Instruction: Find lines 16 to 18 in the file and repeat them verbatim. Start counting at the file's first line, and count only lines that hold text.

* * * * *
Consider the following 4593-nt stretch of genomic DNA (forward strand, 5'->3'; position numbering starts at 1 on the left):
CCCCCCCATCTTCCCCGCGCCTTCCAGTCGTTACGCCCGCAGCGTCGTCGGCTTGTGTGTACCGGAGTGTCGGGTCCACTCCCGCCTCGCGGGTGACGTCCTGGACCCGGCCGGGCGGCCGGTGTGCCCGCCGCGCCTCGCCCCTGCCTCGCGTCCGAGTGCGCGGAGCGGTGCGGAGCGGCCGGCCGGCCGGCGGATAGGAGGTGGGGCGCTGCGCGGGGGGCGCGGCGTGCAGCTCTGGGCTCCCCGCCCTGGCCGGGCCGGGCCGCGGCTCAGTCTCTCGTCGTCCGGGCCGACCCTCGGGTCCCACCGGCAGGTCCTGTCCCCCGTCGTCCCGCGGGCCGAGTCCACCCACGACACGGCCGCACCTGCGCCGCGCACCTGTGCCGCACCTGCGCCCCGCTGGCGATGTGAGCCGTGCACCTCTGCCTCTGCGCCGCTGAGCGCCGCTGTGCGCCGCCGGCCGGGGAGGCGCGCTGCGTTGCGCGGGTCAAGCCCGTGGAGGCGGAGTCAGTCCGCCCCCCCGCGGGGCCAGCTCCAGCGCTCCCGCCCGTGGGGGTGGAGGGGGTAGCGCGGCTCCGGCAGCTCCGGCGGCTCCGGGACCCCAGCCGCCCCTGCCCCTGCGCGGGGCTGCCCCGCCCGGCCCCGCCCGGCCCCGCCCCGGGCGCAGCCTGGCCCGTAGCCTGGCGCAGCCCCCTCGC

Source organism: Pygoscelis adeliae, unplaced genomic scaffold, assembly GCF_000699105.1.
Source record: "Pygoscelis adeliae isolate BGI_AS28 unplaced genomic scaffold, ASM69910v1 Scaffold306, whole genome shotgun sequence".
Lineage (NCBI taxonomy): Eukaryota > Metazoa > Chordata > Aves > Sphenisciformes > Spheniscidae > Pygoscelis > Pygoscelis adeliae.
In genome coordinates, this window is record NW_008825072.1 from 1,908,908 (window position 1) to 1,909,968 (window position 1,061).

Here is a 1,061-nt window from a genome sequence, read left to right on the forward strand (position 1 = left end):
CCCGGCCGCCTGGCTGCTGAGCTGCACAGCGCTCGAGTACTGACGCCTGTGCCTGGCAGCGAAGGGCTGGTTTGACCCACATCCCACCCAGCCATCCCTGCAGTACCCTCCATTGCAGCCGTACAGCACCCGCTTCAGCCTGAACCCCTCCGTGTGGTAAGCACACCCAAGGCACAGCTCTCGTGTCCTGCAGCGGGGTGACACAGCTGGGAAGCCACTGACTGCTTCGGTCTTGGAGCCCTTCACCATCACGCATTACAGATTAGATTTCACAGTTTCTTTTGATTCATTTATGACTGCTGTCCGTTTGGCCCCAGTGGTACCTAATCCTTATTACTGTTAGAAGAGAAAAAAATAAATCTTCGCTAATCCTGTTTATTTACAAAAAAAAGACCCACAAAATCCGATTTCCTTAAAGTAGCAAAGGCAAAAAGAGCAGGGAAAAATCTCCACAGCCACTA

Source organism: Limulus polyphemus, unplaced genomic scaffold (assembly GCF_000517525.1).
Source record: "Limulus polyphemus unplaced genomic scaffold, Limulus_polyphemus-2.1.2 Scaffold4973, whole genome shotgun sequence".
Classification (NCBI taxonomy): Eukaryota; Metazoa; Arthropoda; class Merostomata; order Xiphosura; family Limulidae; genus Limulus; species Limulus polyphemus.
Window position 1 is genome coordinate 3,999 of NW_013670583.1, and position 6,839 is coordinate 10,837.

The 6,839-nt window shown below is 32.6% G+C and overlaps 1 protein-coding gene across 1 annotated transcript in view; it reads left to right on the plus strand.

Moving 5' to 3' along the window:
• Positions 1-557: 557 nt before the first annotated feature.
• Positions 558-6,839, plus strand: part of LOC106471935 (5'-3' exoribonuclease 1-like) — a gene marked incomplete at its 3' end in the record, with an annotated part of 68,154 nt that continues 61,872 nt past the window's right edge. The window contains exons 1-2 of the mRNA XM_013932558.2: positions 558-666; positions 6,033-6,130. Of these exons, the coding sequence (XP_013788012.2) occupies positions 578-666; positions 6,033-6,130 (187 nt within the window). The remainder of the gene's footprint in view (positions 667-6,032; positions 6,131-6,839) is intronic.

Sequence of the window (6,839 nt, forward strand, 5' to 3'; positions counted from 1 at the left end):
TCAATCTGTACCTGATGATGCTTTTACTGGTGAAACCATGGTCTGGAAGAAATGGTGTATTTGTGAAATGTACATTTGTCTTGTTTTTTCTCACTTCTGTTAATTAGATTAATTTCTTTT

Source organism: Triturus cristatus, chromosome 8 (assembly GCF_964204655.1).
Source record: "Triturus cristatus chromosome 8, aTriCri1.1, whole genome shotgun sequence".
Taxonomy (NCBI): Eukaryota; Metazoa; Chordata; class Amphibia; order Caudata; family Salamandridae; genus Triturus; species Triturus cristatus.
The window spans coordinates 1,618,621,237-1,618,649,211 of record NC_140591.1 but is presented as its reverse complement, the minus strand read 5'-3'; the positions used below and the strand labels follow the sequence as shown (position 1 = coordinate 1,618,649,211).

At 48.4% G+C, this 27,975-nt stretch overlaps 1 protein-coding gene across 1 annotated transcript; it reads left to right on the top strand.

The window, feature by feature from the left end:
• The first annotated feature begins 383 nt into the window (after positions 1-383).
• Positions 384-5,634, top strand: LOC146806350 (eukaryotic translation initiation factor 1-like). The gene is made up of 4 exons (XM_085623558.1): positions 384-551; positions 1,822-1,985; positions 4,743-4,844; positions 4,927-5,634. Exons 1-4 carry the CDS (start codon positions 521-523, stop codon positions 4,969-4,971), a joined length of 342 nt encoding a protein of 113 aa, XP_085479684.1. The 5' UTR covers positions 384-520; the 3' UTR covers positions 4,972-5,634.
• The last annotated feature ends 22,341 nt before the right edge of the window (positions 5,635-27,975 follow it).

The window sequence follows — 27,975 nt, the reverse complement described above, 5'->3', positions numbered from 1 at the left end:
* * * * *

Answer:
• Positions 558-6,839, plus strand: part of LOC106471935 (5'-3' exoribonuclease 1-like) — a gene marked incomplete at its 3' end in the record, with an annotated part of 68,154 nt that continues 61,872 nt past the window's right edge. The window contains exons 1-2 of the mRNA XM_013932558.2: positions 558-666; positions 6,033-6,130. Of these exons, the coding sequence (XP_013788012.2) occupies positions 578-666; positions 6,033-6,130 (187 nt within the window). The remainder of the gene's footprint in view (positions 667-6,032; positions 6,131-6,839) is intronic.

Sequence of the window (6,839 nt, forward strand, 5' to 3'; positions counted from 1 at the left end):
TCAATCTGTACCTGATGATGCTTTTACTGGTGAAACCATGGTCTGGAAGAAATGGTGTATTTGTGAAATGTACATTTGTCTTGTTTTTTCTCACTTCTGTTAATTAGATTAATTTCTTTT